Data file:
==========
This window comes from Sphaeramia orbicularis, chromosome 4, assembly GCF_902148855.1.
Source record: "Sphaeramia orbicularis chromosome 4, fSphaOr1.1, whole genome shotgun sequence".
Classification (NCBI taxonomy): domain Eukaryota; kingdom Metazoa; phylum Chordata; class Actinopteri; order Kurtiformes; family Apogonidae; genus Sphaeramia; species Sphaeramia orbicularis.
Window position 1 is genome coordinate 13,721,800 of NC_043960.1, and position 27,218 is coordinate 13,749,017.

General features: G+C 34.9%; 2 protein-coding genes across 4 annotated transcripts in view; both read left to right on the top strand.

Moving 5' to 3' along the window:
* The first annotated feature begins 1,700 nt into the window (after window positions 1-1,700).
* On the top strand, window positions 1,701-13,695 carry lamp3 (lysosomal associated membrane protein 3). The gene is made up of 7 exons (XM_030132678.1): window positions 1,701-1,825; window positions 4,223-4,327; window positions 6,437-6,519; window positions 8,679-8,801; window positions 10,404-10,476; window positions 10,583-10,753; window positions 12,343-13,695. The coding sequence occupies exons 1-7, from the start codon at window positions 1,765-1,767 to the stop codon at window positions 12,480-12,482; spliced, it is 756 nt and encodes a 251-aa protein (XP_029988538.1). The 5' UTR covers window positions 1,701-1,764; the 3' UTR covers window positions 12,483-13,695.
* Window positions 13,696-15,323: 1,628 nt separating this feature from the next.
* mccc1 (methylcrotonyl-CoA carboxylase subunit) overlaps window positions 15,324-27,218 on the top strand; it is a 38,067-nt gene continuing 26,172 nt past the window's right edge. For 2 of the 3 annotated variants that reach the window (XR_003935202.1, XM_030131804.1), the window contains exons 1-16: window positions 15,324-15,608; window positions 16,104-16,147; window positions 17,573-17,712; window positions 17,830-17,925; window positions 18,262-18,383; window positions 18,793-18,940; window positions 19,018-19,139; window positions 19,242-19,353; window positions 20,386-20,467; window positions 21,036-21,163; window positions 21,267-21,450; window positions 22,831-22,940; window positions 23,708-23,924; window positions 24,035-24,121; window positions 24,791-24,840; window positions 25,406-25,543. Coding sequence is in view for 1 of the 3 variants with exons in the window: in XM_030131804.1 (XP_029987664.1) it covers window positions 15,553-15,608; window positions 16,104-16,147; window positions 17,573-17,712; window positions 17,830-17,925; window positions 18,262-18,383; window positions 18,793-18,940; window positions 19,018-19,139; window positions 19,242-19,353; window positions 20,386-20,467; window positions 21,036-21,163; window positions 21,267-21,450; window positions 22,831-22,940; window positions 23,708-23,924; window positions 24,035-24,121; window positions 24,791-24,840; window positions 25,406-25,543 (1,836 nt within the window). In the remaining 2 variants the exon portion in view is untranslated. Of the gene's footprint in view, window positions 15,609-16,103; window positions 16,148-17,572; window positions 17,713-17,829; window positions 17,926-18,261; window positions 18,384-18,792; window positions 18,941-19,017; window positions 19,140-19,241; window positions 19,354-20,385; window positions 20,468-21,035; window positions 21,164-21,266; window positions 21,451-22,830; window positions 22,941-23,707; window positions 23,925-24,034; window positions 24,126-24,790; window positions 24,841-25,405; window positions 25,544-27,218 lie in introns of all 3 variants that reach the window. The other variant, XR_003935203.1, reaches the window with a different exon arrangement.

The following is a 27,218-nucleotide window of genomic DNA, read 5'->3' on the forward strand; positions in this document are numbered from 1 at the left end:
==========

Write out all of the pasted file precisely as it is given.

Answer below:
This window comes from Sphaeramia orbicularis, chromosome 4, assembly GCF_902148855.1.
Source record: "Sphaeramia orbicularis chromosome 4, fSphaOr1.1, whole genome shotgun sequence".
Classification (NCBI taxonomy): domain Eukaryota; kingdom Metazoa; phylum Chordata; class Actinopteri; order Kurtiformes; family Apogonidae; genus Sphaeramia; species Sphaeramia orbicularis.
Window position 1 is genome coordinate 13,721,800 of NC_043960.1, and position 27,218 is coordinate 13,749,017.

General features: G+C 34.9%; 2 protein-coding genes across 4 annotated transcripts in view; both read left to right on the top strand.

Moving 5' to 3' along the window:
* The first annotated feature begins 1,700 nt into the window (after window positions 1-1,700).
* On the top strand, window positions 1,701-13,695 carry lamp3 (lysosomal associated membrane protein 3). The gene is made up of 7 exons (XM_030132678.1): window positions 1,701-1,825; window positions 4,223-4,327; window positions 6,437-6,519; window positions 8,679-8,801; window positions 10,404-10,476; window positions 10,583-10,753; window positions 12,343-13,695. The coding sequence occupies exons 1-7, from the start codon at window positions 1,765-1,767 to the stop codon at window positions 12,480-12,482; spliced, it is 756 nt and encodes a 251-aa protein (XP_029988538.1). The 5' UTR covers window positions 1,701-1,764; the 3' UTR covers window positions 12,483-13,695.
* Window positions 13,696-15,323: 1,628 nt separating this feature from the next.
* mccc1 (methylcrotonyl-CoA carboxylase subunit) overlaps window positions 15,324-27,218 on the top strand; it is a 38,067-nt gene continuing 26,172 nt past the window's right edge. For 2 of the 3 annotated variants that reach the window (XR_003935202.1, XM_030131804.1), the window contains exons 1-16: window positions 15,324-15,608; window positions 16,104-16,147; window positions 17,573-17,712; window positions 17,830-17,925; window positions 18,262-18,383; window positions 18,793-18,940; window positions 19,018-19,139; window positions 19,242-19,353; window positions 20,386-20,467; window positions 21,036-21,163; window positions 21,267-21,450; window positions 22,831-22,940; window positions 23,708-23,924; window positions 24,035-24,121; window positions 24,791-24,840; window positions 25,406-25,543. Coding sequence is in view for 1 of the 3 variants with exons in the window: in XM_030131804.1 (XP_029987664.1) it covers window positions 15,553-15,608; window positions 16,104-16,147; window positions 17,573-17,712; window positions 17,830-17,925; window positions 18,262-18,383; window positions 18,793-18,940; window positions 19,018-19,139; window positions 19,242-19,353; window positions 20,386-20,467; window positions 21,036-21,163; window positions 21,267-21,450; window positions 22,831-22,940; window positions 23,708-23,924; window positions 24,035-24,121; window positions 24,791-24,840; window positions 25,406-25,543 (1,836 nt within the window). In the remaining 2 variants the exon portion in view is untranslated. Of the gene's footprint in view, window positions 15,609-16,103; window positions 16,148-17,572; window positions 17,713-17,829; window positions 17,926-18,261; window positions 18,384-18,792; window positions 18,941-19,017; window positions 19,140-19,241; window positions 19,354-20,385; window positions 20,468-21,035; window positions 21,164-21,266; window positions 21,451-22,830; window positions 22,941-23,707; window positions 23,925-24,034; window positions 24,126-24,790; window positions 24,841-25,405; window positions 25,544-27,218 lie in introns of all 3 variants that reach the window. The other variant, XR_003935203.1, reaches the window with a different exon arrangement.

The following is a 27,218-nucleotide window of genomic DNA, read 5'->3' on the forward strand; positions in this document are numbered from 1 at the left end: